Brian McKee has been a contributor and a great supporter of the Saffron Gael in recent times. Unfortunately for us Brian is taking a step back to take over a much more important role in local GAA, chairman of the famed Ardoyne Kickhams GAC. Brian has penned a few lines to explain his deep love for GAA, instilled in him by his late father, a dyed in the wool Gael Uladh man, and how his love for Ardoyne developed. We wish him every success in his new role and thank him for all the support he has given us
IT’S MY DA’S FAULT
It’s my da’s fault. More or less from the time I could walk he instilled in me a love of all things gaelic. Like the day in 1963 when his beloved Gael Uladh were playing a football match in McCrory Park. We lived in Beechview Park at the time, literally right beside the pitch. The Gaels were short a few players, so he pulled a blue and yellow jersey on me and told me to stand at the corner flag nearest the wall. My mum couldn’t see me on that part of the pitch from our bedroom window. I was four years old. Start them young…
My daddy was a Falls Road man to his core. Lower Falls to be more precise, and yes, there is a difference. However, he was one of those Falls Road men who was lucky enough to fall in love with and be civilised by an Ardoyne woman. While she indulged him those few years of living back on the Falls, she had her own plan of action and it was only a matter of time before we were back home in Ardoyne.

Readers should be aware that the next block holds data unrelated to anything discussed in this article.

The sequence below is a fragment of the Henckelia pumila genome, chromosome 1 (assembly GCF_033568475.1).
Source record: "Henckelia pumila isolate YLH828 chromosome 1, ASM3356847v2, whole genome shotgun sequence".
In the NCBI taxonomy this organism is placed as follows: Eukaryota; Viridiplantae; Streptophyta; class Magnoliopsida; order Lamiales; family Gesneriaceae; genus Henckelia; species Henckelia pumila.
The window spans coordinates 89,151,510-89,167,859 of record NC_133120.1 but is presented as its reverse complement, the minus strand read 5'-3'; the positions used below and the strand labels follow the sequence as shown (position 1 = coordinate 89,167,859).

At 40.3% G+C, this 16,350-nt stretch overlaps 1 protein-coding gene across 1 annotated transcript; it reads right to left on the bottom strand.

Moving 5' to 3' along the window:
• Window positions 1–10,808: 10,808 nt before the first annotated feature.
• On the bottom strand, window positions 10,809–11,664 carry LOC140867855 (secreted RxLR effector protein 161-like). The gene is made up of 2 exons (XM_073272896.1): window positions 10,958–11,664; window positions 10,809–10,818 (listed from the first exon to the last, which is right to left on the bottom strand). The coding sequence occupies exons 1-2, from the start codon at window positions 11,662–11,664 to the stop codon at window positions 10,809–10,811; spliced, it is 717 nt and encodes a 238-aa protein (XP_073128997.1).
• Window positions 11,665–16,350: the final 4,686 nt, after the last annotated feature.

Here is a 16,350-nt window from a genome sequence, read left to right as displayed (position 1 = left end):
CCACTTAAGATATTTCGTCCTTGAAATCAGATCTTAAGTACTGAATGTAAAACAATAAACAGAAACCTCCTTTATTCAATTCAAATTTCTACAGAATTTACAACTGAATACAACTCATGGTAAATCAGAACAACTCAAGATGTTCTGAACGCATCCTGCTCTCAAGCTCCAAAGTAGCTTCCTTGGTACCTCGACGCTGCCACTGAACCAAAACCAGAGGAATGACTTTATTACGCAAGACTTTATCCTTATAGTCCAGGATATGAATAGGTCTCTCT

Some things never changed for my daddy though. He was a Ton Street man all his life. Nothing could change that, and coming a very close second to my mum was his other passion in life, Gael Uladh. As a child I loved the closeness of being carried on his shoulders across the West Circular Road on his way to watch his beloved Gaels play in Corrigan or Falls Parks. Under strict instructions not to tell my mum that he was fighting on the sidelines when I got home, it was of course the first thing I spurted out as soon as I got through the door.